Oh the depth of wickedness I have plumbed!

I have a very sweet tooth. It’s not a good thing, since sugar tends to make me squirly. (Although I am assured by my fans that it’s most amusing to watch!). I love chocolate. I loved fudge. I love condensed milk.

Fortunately, my allergies have been a strong deterrent. The sugar makes me squirly, as I’ve mentioned. Dairy does unkind things to my complexion, and the combination does both, with a side order of twitchy headache. It’s a good thing, because without symptoms I’d be gigantic. In fact, part of me is convinced that God got tired of trying to answer my prayer for will-power, so He gave me allergies instead. Effective.

Until today.

Dairy-free condensed milk. Toffee-like and delicious.Dairy-free condensed milk. Toffee-like and delicious.That’s because a simple and poorly-intentioned Google search revealed the key to dairy-free desert nirvana: a simple recipe for making your own condensed milk! Oh wow. So I made some. Since I was experimenting with ingredients, I made less than the recipe suggested, but I will confess that as I write this, scarcely two hours since I started the experiment, there’s precious little of the gooey, toffee-coloured deliciousness left.

The original recipe can be found here, but this is what I did. (Heads up: this is an easy snack, but not a quick one).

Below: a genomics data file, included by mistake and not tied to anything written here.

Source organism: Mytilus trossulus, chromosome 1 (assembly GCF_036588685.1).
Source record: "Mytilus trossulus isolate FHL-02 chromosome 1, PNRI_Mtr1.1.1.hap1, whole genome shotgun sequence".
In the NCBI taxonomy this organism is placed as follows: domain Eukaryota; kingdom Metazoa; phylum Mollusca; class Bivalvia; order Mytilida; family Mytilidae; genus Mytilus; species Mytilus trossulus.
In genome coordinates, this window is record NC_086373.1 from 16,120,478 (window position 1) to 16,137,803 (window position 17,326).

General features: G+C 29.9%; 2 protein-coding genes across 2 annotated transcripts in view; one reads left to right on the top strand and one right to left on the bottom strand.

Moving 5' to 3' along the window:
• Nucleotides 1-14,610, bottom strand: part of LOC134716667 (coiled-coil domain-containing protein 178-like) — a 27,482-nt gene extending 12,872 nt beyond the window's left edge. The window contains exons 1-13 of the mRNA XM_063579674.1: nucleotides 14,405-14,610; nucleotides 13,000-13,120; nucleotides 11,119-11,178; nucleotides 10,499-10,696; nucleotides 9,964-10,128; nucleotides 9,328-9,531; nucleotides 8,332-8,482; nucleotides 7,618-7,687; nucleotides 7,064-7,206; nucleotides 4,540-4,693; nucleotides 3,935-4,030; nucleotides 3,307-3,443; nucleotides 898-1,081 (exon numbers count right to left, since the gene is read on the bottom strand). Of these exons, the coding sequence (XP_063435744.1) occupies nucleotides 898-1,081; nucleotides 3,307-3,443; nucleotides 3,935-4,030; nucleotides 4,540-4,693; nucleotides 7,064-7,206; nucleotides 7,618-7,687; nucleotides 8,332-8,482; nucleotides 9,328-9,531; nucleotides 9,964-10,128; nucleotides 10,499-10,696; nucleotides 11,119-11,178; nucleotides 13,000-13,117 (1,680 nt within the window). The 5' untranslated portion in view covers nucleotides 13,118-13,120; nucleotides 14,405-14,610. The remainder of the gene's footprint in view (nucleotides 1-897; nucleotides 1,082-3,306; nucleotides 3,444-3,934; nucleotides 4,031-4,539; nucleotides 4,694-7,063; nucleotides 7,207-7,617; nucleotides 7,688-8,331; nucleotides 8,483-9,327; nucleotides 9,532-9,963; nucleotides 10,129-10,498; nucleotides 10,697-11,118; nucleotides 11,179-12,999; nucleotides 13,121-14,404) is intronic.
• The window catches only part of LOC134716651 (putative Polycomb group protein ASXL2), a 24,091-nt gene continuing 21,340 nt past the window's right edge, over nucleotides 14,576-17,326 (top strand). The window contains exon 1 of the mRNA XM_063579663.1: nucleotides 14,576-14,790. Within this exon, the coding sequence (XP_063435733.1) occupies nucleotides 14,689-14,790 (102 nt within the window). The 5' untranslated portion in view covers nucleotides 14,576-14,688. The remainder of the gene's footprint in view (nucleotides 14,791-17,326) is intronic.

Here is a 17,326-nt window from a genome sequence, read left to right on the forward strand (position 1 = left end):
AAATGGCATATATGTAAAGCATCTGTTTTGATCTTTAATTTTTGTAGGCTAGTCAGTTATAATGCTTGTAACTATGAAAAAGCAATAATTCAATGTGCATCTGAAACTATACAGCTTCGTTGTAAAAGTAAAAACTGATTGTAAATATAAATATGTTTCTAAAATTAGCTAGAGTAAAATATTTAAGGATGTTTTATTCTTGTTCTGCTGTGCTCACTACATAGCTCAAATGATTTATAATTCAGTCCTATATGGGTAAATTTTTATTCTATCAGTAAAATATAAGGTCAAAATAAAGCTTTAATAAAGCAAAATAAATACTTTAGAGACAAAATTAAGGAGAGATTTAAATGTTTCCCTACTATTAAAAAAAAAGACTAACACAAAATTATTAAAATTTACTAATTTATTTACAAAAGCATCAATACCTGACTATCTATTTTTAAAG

• 1 litre dairy-free milk. I used soya milk, although I imagine rice or almond milk would work too.
  • 1 cup granulated sugar -greatly reduced from the recipes I found online (can also use brown sugar). I totally used thick treacly sugar for this … *sigh* … Next time I might xylitol or even, if I’m feeling particularly adventurous, stevia.
  • 1 tablespoon butter (Optional – to thicken the milk). I used margarine. I might omit this next time.
Thick and gooey and ickily sweet. Yumm.Thick and gooey and ickily sweet. Yumm.Method
  1. In a heavy-bottomed pot, bring the milk and the sugar to a boil over medium heat.
  2. Reduce the heat to low and simmer very gently for about two hours (yeah, I know..) until the volume is reduced by half. The mixture should be barely simmering and never bubbling at any point. Stir every 15 minutes or so to keep the milk from forming the “skin” on top. I forgot to stir and the milk burnt slightly and turn yellowish instead of remaining white. The original author said this but I did the same thing, so I’m leaving it in.
  3. After 2 hours, stir in butter.
  4. Remove the pot from heat and let the milk cool. The mixture will thicken further after it has cooled. Try HARD not to eat the fresh, hot condensed milk. It does scald, although the sheer bliss masks the symptoms for a bit.

Leave a Reply

Fill in your details below or click an icon to log in:

WordPress.com Logo

You are commenting using your WordPress.com account. Log Out /  Change )

Google photo

You are commenting using your Google account. Log Out /  Change )

Twitter picture

You are commenting using your Twitter account. Log Out /  Change )

Facebook photo

You are commenting using your Facebook account. Log Out /  Change )

Connecting to %s